Fixing the Courts

„Das sind zwei völlig verschiedene Dinge, und solche Vergleiche führen nur zu einer Verharmlosung dessen, was die Staatssicherheit mit Menschen in der DDR angerichtet hat.“

In reference to comparing the NSA to the Stasi, Angie says, “They are two completely different things, and such comparisons only lead to downplaying what the Stasi did to people in the GDR.”

This is brilliant. With that statement, the chancellor is downplaying what the NSA and her own BND are doing now. The Stasi analogy, on the other hand, leads to precisely the opposite, which is taking what the NSA and BND are doing seriously. How did Angie get so adept at doublespeak?

Well, she does have her own personal brushes with both the NSA and the Stasi. So I suppose one could say she is uniquely qualified.

What’s missing from the isolated spy vs. spy comparison is an analysis incorporating more than just abbreviated names of organizations and the scope of their wiretapping techniques. It’s the extent to which they are dubbed lawful by the governments that make use of them, the populist enthusiasm with which they go after those who speak out against them, and the culture they nurture in ratting out the suspect.

Again, it’s not the what, but the result of the why. It’s the culture of criminalization that deserves comparisons between the GDR and the US. For my taste, the United States Government is more like a combination of the worst aspects of both east and west Germany. All of their respective spy orgs are easily comparable, especially when you consider the diligence of the neanderthals who man the machines, their desire to make selective peers’ lives miserable rivaled by their eagerness for recognition from above.

Put another way, it is misleading to assume that everyday Ottos in the former German Democratic Republic weren’t bitterly divided in their opinions about whether the dissidents among them were heroes or traitors. 

But one glaring difference between the Stasi and the NSA is that nobody is still trying to justify what the Stasi did.

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The Guardian reports on the the first public workshop of the Privacy and Civil Liberties Oversight Board (PCLOB). This is a body of presidential appointees tasked with leading a “national conversation” about the operations of the National Security Agency.

The gist of the Guardian article is that a former FISA court judge, who’d already resigned in 2005, is expressing misgivings about the expansion of the courts’ responsibilities in 2008.

(Keep in mind, that when people talk about the “mess inherited” by the current president, this should be one of the things they mean: an already existing secret court with newly expanded authority. The previous administration gave this gift to the incoming administration with compliments. The Congress chipped in, of course; the prez just signed the card.)

The judge’s main contention seems to involve the ex parte nature of the NSA > FISA process:

“This process needs an adversary. If it’s not the ACLU or Amnesty, perhaps the PCLOB can be that adversary.”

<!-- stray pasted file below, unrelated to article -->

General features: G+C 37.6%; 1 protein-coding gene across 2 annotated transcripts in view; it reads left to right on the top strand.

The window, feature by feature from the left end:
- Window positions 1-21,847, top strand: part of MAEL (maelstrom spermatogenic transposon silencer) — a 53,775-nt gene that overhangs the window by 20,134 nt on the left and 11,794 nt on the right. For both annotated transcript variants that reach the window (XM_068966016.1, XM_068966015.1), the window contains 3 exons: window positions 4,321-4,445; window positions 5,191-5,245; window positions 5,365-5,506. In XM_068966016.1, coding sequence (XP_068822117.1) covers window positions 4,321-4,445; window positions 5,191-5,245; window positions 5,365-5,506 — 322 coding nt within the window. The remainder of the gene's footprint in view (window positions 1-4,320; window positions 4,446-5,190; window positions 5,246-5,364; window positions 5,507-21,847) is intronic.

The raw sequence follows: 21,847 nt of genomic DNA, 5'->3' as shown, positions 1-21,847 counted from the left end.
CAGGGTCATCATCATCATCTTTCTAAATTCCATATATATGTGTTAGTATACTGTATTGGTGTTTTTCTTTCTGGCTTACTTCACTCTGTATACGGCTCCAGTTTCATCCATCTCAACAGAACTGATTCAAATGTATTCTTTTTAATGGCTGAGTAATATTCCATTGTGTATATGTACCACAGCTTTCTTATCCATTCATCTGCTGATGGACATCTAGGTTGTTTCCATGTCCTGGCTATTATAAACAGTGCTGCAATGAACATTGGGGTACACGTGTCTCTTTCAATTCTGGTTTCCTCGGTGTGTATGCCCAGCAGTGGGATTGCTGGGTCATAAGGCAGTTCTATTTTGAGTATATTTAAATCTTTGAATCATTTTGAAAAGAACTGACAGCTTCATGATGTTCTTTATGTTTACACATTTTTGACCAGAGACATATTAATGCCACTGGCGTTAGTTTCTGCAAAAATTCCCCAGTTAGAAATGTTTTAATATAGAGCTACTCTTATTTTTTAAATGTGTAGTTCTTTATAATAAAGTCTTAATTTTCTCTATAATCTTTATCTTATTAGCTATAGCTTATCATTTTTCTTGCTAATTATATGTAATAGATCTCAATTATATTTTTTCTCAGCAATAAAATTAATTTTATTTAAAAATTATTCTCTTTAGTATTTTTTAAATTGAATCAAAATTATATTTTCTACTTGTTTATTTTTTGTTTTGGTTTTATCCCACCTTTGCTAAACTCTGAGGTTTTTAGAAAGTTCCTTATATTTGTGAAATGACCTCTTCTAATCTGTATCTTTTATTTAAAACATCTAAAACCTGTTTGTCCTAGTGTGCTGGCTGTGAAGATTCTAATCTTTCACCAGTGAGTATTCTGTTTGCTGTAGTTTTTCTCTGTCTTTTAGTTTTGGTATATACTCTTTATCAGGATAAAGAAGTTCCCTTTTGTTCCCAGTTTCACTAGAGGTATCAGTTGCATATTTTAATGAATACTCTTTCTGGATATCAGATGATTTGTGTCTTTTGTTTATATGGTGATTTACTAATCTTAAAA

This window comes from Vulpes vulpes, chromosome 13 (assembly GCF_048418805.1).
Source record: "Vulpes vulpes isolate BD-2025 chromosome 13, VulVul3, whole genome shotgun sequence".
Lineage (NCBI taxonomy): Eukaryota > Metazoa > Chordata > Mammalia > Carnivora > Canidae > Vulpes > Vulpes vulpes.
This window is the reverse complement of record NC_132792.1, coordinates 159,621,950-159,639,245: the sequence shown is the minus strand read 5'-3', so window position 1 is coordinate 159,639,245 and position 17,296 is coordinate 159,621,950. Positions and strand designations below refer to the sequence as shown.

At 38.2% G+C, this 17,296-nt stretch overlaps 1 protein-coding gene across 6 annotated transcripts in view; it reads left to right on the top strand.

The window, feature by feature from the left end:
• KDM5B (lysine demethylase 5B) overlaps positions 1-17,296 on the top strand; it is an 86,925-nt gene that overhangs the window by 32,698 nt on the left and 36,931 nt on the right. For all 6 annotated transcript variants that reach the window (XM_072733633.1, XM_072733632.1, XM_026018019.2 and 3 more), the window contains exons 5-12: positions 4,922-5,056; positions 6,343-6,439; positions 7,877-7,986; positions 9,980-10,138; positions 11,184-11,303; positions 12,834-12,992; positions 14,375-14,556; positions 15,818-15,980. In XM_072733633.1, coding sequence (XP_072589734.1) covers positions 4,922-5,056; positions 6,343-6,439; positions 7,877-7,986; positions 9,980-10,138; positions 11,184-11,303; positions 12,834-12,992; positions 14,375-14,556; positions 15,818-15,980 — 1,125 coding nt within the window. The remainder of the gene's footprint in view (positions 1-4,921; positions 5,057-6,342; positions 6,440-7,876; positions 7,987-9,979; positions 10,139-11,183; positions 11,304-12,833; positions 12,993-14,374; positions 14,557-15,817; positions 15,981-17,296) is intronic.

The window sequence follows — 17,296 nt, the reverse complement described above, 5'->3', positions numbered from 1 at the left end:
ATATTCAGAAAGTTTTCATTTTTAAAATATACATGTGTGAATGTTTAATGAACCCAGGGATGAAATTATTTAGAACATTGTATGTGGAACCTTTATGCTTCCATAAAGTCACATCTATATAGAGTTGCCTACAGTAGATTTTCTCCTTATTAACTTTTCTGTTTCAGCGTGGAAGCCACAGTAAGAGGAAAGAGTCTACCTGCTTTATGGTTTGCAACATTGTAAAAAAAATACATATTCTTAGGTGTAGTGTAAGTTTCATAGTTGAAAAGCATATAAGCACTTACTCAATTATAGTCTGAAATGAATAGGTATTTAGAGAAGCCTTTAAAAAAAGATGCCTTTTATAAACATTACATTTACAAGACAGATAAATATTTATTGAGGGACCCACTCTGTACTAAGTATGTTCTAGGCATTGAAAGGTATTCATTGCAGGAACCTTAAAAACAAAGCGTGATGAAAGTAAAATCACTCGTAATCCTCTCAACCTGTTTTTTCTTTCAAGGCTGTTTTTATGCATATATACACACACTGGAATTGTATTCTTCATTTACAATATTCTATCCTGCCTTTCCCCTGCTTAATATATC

Members of the oversight board, which has previously been criticised by Congress as an ineffective watchdog, shook their heads and rolled their eyes when this suggestion was made.

Assuming that is an accurate interpretation of what the board did from the neck up, what do you suppose they were reacting to specifically? Was it the suggestion that two executive branch appointed bodies argue before the court appointed by another executive appointee?

I doubt it.

Maybe it was the absurd idea that the ACLU have members sworn to top-secrecy in order to lend the idea of civil liberties to the actual debate. Or, just what is a lawyer for Amnesty International supposed to do when he or she sees that they don’t have any influence other than say – as any well-behaved lawyer should – “I accept the judges’ decision.”?

It’d be either that or head to Venezuela – at least until there’s a supra-secret appeals court added to the mix.

A previous Bush Administration lawyer questioned the feasibility of the former judge’s suggestion, irreflectively pointing out the farce of classified courts, which made its way into the AP version of the story, via the Army Times:

“In this context, you’re talking about access to the most sensitive national security information,” Bradbury said. Any adversary, he added, would “have to be an officer of the U.S. government and fully participate in the process.”

Do I really need to tell you what “fully participate” means? It means that the debate the president welcomes is a debate about the theory of how many cards it’s best to stack the deck with. In the end, the current administration might be able to say that they added oversight or balance to the process, but it’d remain, as now, a balance of known and unknown unknowns.

The debate taking place is about as meaningful as the debate over the existence of God. It remains a matter of faith except, unlike the theoretical God, this one does, in fact, rain Hellfire from the sky.

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